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Thread: Thoughts about direct sales vs retail

  1. #1
    *Flashaholic* KevinL's Avatar
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    Default Thoughts about direct sales vs retail

    Inspired by a thread talking about Surefire and their delays when buying direct, I've been thinking a little bit about companies whose distribution model relies on the traditional retail system, vs direct Internet sales.

    In the era of the Internet, many traditional retail companies have been forced to set up Internet shopfronts. Also, others have emerged which use the Internet/mail-order/phone-in collection of technologies exclusively. It seems there are many parallels.

    I've not-so-recently thought about adding a Mac to my network of computers, and being used to ordering over the Internet, filed my order electronically. Apple just keeps pushing the ship date back. I care not for what reasons any more than the Surefire buyers care about why SF cannot deliver and keeps pushing back the date. "It's a specialty product" "we don't keep stock" "we're backordered" - the customer doesn't care. Really. The customer is interested in getting their product. I am REALLY not happy about this either.

    On the other hand, the other major manufacturer I order from has, over the years, slashed delivery times to the extent it leaves my jaw dropping. Their distribution model for their computers is direct Internet sales. The last laptop I ordered - I filed the order over the weekend. Monday afternoon they called me to confirm my custom configuration as they always do. That same week, I wrote to them on Thursday because I realized I wanted to change one option. They called me back - "Your laptop is already on the plane." Two hours later, their local office called me and asked when would be a good time to deliver it to my doorstep.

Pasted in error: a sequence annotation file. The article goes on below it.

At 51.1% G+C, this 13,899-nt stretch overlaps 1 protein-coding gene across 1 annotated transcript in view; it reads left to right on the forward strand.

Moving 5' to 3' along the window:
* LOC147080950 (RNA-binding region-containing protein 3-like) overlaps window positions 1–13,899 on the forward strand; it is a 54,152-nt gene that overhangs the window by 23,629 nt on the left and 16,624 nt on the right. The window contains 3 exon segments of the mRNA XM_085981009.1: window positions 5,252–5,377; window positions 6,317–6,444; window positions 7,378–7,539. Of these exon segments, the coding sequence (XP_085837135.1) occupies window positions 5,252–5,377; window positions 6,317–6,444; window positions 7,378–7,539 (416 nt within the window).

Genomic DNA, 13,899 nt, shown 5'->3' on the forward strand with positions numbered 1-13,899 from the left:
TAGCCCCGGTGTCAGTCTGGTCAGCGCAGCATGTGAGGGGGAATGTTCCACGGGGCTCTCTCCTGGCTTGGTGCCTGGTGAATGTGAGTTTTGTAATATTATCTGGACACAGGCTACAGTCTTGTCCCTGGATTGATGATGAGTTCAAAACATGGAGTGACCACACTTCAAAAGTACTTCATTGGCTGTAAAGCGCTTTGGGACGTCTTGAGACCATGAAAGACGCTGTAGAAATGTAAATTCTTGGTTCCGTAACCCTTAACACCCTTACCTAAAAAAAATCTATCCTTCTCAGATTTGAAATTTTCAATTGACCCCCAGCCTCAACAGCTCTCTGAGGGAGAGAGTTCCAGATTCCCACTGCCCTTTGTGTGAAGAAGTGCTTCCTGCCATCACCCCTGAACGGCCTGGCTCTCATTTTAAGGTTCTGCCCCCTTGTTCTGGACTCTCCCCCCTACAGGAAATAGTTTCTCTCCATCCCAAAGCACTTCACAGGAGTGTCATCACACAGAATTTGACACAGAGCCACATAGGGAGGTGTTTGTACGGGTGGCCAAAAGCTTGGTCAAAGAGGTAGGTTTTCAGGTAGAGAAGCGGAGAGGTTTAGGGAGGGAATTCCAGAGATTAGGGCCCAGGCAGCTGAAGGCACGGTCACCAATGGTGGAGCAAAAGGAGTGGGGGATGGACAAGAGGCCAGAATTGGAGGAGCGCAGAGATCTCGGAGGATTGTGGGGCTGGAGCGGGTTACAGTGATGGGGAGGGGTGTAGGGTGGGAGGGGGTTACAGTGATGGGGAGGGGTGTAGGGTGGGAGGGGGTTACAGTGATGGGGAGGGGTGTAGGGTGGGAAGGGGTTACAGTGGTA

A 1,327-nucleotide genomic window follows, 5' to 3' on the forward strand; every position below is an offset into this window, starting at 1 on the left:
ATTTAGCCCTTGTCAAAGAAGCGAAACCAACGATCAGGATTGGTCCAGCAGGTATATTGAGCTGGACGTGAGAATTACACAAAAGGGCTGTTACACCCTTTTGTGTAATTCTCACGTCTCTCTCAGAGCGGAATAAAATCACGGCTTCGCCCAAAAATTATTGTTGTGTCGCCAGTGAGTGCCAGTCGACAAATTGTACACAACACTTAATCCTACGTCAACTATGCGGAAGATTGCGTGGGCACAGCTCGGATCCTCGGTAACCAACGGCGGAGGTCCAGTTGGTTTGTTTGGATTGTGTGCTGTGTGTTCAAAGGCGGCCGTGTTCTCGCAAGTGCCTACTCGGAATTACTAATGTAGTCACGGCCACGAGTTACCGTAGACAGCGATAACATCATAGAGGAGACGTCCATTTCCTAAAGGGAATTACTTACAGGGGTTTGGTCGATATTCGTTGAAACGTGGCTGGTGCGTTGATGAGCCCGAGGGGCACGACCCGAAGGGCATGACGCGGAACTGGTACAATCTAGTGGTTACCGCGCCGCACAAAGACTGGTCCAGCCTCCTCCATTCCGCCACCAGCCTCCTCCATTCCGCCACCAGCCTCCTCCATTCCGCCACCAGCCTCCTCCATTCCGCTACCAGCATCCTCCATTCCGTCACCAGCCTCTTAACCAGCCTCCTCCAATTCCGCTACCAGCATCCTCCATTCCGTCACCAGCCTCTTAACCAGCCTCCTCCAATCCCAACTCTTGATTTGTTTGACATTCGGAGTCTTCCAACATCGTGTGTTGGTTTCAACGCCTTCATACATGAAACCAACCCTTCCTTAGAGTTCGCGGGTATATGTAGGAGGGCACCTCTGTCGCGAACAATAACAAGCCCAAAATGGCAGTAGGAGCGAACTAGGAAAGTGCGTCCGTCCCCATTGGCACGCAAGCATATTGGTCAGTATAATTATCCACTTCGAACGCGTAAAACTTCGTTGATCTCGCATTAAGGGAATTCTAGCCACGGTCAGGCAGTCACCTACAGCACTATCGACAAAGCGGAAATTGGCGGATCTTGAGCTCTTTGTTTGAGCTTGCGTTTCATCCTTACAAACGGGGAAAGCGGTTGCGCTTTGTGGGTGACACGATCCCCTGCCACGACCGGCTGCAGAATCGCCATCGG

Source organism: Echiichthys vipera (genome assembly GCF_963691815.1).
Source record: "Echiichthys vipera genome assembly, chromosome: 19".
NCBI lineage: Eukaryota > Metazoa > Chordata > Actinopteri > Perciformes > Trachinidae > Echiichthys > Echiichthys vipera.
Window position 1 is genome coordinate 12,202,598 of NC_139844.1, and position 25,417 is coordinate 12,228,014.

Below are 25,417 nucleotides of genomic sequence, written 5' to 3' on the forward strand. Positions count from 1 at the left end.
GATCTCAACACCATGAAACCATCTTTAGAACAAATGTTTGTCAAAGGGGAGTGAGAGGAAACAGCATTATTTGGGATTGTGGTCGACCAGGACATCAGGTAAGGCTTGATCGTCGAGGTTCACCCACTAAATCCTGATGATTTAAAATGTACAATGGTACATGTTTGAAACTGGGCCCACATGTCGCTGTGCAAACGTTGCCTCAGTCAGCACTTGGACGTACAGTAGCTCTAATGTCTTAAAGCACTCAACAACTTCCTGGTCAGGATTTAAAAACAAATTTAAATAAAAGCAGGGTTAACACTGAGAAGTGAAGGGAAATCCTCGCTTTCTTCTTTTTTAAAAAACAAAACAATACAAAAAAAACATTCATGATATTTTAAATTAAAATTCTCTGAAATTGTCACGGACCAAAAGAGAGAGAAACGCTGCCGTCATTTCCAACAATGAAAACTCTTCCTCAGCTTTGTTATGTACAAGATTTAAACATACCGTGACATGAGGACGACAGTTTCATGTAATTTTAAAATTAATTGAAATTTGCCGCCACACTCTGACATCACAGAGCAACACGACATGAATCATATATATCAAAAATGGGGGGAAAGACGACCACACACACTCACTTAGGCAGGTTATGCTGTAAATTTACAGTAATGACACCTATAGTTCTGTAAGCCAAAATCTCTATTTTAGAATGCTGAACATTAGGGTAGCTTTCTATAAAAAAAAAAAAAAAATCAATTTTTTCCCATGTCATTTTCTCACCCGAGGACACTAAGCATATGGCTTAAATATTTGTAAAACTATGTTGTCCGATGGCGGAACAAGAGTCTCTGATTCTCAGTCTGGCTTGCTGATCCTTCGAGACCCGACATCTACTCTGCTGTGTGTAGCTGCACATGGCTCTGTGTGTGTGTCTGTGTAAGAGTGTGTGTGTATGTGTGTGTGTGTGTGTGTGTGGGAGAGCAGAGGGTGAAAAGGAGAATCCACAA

That's FOUR days to build me a CUSTOM configuration that they could not have pre-stocked, put it on the plane, fly it across international borders, and rush it to my doorstep. And my first thought was "that's impossible" - well, here I am holding it with the exact config I ordered on Monday and I'd better believe it!

    And from the start they actually told me two weeks lead time. Put it this way, yes I am buying from them, and since I work in this field, I am sometimes required to make purchasing decisions or influence such decisions at the office - guess who I recommend.

    So it leads me to think - do retail businesses only set up Internet storefronts for the sake of doing so rather than seriously backing them up? If so, why even bother when they can't fulfil the orders?

    It leads me to the same advice I gave the SF buyers - buy from a retail-level distro who has better communication, better inventory management and better logistics. I am kicking myself for making the wrong decision to order online rather than hunt down a retail outlet with what I wanted. The irony is that five days after the order was placed I found a local shop with the Mac I wanted, except that I decided not to cancel the online order. And why didn't I cancel? Because of the excessively optimistic ship date they provided me.

    It's not to say I don't understand the challenges in the supply chain. (Most customers, even if they do, could not care less with regards to companies) It's just that if they cannot deliver, don't promise. At this point, having promised so much, the product itself had better DAMN well deliver or I am going to be really mad.

  2. #2
    *Flashaholic*
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    Default Re: Thoughts about direct sales vs retail

    not really fair to compare computers built with comodity parts VS Surefire built from mostly custom parts.

    Custom parts are almost always sourced from a single manf due to extremely high setup costs.

    a single plastic molded part may cost 10K+ to make the first one, then pennies each. Guess how many times a manf will pay for those setup costs.

    runs for custom parts tend to be large & infrequent. So when you run out, you've got a long lead time.

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